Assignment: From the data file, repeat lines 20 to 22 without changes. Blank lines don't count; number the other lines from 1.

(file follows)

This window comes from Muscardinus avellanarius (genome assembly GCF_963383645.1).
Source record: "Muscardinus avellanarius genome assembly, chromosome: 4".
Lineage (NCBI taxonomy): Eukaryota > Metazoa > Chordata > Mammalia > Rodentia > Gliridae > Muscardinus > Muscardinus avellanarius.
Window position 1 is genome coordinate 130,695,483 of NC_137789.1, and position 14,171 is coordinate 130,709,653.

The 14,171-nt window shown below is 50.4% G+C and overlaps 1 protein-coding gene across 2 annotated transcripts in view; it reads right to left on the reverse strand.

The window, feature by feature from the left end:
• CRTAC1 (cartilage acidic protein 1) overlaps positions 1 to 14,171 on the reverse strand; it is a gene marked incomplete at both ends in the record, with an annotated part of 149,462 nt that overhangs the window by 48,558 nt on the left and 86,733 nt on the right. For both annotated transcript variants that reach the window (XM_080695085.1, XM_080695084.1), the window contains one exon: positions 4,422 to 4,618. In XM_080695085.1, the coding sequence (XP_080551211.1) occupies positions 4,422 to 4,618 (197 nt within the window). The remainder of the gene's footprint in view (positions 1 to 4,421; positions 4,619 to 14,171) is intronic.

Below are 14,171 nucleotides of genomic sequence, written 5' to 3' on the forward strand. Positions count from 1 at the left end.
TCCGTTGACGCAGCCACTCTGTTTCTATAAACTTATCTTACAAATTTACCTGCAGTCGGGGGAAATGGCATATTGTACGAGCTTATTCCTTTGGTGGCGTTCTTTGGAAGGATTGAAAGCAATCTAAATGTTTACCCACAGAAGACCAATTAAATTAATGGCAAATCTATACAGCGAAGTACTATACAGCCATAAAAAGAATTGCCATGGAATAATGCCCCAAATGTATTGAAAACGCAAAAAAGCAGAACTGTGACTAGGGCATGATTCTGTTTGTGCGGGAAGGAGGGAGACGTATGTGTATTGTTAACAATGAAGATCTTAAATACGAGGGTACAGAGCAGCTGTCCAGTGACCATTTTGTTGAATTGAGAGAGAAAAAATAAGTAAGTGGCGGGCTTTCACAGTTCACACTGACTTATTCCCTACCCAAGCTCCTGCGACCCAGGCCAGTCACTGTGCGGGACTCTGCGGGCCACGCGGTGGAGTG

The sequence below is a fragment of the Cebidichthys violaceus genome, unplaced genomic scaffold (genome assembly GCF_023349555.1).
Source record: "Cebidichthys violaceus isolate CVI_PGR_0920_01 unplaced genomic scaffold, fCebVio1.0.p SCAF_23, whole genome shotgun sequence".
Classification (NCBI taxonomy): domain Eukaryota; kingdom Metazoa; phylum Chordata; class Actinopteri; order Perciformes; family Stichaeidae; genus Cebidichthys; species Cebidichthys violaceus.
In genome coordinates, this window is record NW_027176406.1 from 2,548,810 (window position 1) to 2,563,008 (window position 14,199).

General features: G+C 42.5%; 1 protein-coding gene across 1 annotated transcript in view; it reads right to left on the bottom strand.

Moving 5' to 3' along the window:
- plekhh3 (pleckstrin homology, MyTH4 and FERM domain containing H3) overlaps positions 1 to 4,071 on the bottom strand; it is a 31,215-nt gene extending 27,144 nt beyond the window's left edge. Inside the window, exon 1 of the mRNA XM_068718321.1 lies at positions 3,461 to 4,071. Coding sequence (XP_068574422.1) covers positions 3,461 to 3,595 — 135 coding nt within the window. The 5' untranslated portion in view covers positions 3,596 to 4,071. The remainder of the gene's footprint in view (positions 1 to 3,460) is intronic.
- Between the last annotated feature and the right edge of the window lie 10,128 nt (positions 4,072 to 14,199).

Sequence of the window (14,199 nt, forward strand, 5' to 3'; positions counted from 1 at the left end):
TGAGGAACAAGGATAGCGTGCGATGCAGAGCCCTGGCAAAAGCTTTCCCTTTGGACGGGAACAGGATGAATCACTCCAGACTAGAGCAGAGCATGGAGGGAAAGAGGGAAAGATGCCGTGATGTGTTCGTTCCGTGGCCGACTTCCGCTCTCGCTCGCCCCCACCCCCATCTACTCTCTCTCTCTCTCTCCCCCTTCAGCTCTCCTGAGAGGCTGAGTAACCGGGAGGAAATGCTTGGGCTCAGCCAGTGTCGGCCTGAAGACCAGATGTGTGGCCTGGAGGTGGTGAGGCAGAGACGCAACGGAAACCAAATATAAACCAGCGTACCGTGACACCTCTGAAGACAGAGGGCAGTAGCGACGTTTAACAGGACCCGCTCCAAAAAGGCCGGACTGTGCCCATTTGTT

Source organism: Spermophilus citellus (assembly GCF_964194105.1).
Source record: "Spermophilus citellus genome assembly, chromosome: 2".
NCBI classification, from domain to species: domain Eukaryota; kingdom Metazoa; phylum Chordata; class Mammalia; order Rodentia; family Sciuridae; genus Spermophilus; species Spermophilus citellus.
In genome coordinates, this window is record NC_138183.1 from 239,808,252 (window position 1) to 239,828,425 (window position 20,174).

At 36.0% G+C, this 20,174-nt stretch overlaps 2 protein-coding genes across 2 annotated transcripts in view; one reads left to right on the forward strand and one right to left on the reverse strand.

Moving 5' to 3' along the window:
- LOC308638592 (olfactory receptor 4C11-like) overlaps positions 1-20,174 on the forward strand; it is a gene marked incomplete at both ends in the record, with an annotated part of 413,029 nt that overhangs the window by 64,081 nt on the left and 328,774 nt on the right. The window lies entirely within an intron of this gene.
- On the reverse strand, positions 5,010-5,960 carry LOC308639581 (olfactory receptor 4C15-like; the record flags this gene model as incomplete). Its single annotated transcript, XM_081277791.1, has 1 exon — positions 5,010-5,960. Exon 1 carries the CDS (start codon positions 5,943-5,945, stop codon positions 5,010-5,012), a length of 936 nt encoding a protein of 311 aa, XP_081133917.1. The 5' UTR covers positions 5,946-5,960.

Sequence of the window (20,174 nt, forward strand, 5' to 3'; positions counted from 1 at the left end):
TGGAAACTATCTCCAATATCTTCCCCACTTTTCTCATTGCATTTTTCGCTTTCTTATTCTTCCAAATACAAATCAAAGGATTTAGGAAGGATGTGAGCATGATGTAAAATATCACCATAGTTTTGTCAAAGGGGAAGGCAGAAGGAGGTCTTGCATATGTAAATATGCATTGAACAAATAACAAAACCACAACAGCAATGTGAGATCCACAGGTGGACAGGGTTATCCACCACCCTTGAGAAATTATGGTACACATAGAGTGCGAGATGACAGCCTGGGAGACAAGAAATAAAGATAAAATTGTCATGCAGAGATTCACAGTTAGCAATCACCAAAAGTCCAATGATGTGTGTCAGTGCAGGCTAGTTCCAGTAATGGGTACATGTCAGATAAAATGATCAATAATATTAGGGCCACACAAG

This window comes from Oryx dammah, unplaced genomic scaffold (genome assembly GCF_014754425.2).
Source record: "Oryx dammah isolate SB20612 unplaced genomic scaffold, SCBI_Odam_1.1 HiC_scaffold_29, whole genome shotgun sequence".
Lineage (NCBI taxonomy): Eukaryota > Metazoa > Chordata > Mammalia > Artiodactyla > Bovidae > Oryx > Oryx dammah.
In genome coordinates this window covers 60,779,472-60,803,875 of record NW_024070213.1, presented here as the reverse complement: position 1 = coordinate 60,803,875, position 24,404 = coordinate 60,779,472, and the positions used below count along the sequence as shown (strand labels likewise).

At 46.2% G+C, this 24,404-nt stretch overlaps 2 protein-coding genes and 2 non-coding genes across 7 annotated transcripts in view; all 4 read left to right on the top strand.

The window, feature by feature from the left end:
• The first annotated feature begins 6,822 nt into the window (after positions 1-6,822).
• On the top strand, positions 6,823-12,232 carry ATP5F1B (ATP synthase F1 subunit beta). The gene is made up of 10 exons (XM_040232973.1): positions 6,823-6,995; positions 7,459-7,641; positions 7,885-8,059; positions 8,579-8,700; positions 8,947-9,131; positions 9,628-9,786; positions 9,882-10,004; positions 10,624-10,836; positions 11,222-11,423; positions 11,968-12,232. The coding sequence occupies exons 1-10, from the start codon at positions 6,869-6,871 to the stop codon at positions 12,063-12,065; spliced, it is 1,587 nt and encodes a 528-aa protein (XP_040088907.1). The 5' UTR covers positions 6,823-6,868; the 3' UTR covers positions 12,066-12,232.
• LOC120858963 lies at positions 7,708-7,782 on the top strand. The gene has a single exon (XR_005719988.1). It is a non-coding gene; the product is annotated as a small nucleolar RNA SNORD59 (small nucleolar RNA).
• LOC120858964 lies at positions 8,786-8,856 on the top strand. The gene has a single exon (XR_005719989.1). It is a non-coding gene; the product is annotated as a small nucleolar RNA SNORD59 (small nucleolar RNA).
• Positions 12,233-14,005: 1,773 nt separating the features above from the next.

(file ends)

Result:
Source organism: Spermophilus citellus (assembly GCF_964194105.1).
Source record: "Spermophilus citellus genome assembly, chromosome: 2".
NCBI classification, from domain to species: domain Eukaryota; kingdom Metazoa; phylum Chordata; class Mammalia; order Rodentia; family Sciuridae; genus Spermophilus; species Spermophilus citellus.